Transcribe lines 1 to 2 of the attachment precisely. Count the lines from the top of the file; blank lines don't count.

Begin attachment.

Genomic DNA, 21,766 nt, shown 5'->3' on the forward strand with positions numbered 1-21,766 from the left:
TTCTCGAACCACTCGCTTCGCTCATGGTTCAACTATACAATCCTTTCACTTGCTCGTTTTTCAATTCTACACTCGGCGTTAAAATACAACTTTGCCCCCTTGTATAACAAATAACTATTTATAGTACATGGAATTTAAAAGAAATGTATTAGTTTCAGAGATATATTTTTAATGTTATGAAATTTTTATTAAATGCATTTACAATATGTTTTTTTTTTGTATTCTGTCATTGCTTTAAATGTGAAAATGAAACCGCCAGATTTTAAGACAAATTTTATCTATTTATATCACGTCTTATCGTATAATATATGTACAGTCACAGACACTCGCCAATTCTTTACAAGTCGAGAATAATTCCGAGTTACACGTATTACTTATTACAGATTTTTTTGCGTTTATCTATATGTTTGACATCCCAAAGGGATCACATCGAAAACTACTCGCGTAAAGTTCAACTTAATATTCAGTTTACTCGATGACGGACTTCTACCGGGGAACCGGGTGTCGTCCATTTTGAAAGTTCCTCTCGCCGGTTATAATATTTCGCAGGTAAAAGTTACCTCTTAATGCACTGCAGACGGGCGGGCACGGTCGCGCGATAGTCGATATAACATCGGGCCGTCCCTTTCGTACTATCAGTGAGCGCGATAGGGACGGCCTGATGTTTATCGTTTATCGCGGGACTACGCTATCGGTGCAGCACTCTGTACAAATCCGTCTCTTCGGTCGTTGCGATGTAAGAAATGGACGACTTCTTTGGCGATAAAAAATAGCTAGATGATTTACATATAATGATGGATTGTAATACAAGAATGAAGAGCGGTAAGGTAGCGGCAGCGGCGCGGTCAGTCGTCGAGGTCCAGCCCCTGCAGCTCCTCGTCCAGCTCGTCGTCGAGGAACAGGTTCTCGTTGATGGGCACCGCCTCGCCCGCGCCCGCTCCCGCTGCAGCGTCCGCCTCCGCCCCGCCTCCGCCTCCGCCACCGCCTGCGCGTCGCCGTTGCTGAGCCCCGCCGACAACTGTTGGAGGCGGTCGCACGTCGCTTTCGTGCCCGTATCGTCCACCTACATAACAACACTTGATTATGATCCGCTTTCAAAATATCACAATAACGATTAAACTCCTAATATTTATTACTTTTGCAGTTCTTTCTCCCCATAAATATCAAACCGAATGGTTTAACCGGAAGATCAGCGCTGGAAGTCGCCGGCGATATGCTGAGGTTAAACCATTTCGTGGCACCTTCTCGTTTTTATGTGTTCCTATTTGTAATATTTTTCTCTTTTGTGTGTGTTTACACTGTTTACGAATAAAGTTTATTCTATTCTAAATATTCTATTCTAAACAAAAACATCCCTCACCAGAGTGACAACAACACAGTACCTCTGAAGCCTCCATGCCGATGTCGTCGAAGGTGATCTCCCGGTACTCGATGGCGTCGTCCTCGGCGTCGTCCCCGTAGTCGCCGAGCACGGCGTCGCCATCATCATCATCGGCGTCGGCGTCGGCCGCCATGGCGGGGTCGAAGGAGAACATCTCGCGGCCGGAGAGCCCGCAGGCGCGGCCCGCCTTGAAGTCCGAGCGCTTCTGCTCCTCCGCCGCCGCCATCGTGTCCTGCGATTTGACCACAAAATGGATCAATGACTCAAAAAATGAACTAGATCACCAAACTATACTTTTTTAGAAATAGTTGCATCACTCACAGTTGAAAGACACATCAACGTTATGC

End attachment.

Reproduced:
Genomic DNA, 21,766 nt, shown 5'->3' on the forward strand with positions numbered 1-21,766 from the left:
TTCTCGAACCACTCGCTTCGCTCATGGTTCAACTATACAATCCTTTCACTTGCTCGTTTTTCAATTCTACACTCGGCGTTAAAATACAACTTTGCCCCCTTGTATAACAAATAACTATTTATAGTACATGGAATTTAAAAGAAATGTATTAGTTTCAGAGATATATTTTTAATGTTATGAAATTTTTATTAAATGCATTTACAATATGTTTTTTTTTTGTATTCTGTCATTGCTTTAAATGTGAAAATGAAACCGCCAGATTTTAAGACAAATTTTATCTATTTATATCACGTCTTATCGTATAATATATGTACAGTCACAGACACTCGCCAATTCTTTACAAGTCGAGAATAATTCCGAGTTACACGTATTACTTATTACAGATTTTTTTGCGTTTATCTATATGTTTGACATCCCAAAGGGATCACATCGAAAACTACTCGCGTAAAGTTCAACTTAATATTCAGTTTACTCGATGACGGACTTCTACCGGGGAACCGGGTGTCGTCCATTTTGAAAGTTCCTCTCGCCGGTTATAATATTTCGCAGGTAAAAGTTACCTCTTAATGCACTGCAGACGGGCGGGCACGGTCGCGCGATAGTCGATATAACATCGGGCCGTCCCTTTCGTACTATCAGTGAGCGCGATAGGGACGGCCTGATGTTTATCGTTTATCGCGGGACTACGCTATCGGTGCAGCACTCTGTACAAATCCGTCTCTTCGGTCGTTGCGATGTAAGAAATGGACGACTTCTTTGGCGATAAAAAATAGCTAGATGATTTACATATAATGATGGATTGTAATACAAGAATGAAGAGCGGTAAGGTAGCGGCAGCGGCGCGGTCAGTCGTCGAGGTCCAGCCCCTGCAGCTCCTCGTCCAGCTCGTCGTCGAGGAACAGGTTCTCGTTGATGGGCACCGCCTCGCCCGCGCCCGCTCCCGCTGCAGCGTCCGCCTCCGCCCCGCCTCCGCCTCCGCCACCGCCTGCGCGTCGCCGTTGCTGAGCCCCGCCGACAACTGTTGGAGGCGGTCGCACGTCGCTTTCGTGCCCGTATCGTCCACCTACATAACAACACTTGATTATGATCCGCTTTCAAAATATCACAATAACGATTAAACTCCTAATATTTATTACTTTTGCAGTTCTTTCTCCCCATAAATATCAAACCGAATGGTTTAACCGGAAGATCAGCGCTGGAAGTCGCCGGCGATATGCTGAGGTTAAACCATTTCGTGGCACCTTCTCGTTTTTATGTGTTCCTATTTGTAATATTTTTCTCTTTTGTGTGTGTTTACACTGTTTACGAATAAAGTTTATTCTATTCTAAATATTCTATTCTAAACAAAAACATCCCTCACCAGAGTGACAACAACACAGTACCTCTGAAGCCTCCATGCCGATGTCGTCGAAGGTGATCTCCCGGTACTCGATGGCGTCGTCCTCGGCGTCGTCCCCGTAGTCGCCGAGCACGGCGTCGCCATCATCATCATCGGCGTCGGCGTCGGCCGCCATGGCGGGGTCGAAGGAGAACATCTCGCGGCCGGAGAGCCCGCAGGCGCGGCCCGCCTTGAAGTCCGAGCGCTTCTGCTCCTCCGCCGCCGCCATCGTGTCCTGCGATTTGACCACAAAATGGATCAATGACTCAAAAAATGAACTAGATCACCAAACTATACTTTTTTAGAAATAGTTGCATCACTCACAGTTGAAAGACACATCAACGTTATGC